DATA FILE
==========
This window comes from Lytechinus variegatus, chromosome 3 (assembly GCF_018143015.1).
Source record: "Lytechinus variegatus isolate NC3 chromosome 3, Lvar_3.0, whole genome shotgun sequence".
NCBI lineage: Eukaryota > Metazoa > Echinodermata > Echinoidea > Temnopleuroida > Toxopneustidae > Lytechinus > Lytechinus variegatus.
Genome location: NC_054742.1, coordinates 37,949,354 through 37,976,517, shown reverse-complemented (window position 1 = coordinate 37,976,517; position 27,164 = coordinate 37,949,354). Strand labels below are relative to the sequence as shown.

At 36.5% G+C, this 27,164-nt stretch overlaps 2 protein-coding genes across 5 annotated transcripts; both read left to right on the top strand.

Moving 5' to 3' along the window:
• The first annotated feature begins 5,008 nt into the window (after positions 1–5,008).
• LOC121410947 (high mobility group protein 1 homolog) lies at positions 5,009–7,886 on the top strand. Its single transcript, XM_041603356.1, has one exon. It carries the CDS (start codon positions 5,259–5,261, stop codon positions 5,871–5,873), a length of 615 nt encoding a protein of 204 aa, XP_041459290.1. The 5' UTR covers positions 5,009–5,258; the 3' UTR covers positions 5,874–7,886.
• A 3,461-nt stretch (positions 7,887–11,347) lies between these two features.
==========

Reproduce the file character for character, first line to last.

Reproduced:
This window comes from Lytechinus variegatus, chromosome 3 (assembly GCF_018143015.1).
Source record: "Lytechinus variegatus isolate NC3 chromosome 3, Lvar_3.0, whole genome shotgun sequence".
NCBI lineage: Eukaryota > Metazoa > Echinodermata > Echinoidea > Temnopleuroida > Toxopneustidae > Lytechinus > Lytechinus variegatus.
Genome location: NC_054742.1, coordinates 37,949,354 through 37,976,517, shown reverse-complemented (window position 1 = coordinate 37,976,517; position 27,164 = coordinate 37,949,354). Strand labels below are relative to the sequence as shown.

At 36.5% G+C, this 27,164-nt stretch overlaps 2 protein-coding genes across 5 annotated transcripts; both read left to right on the top strand.

Moving 5' to 3' along the window:
• The first annotated feature begins 5,008 nt into the window (after positions 1–5,008).
• LOC121410947 (high mobility group protein 1 homolog) lies at positions 5,009–7,886 on the top strand. Its single transcript, XM_041603356.1, has one exon. It carries the CDS (start codon positions 5,259–5,261, stop codon positions 5,871–5,873), a length of 615 nt encoding a protein of 204 aa, XP_041459290.1. The 5' UTR covers positions 5,009–5,258; the 3' UTR covers positions 5,874–7,886.
• A 3,461-nt stretch (positions 7,887–11,347) lies between these two features.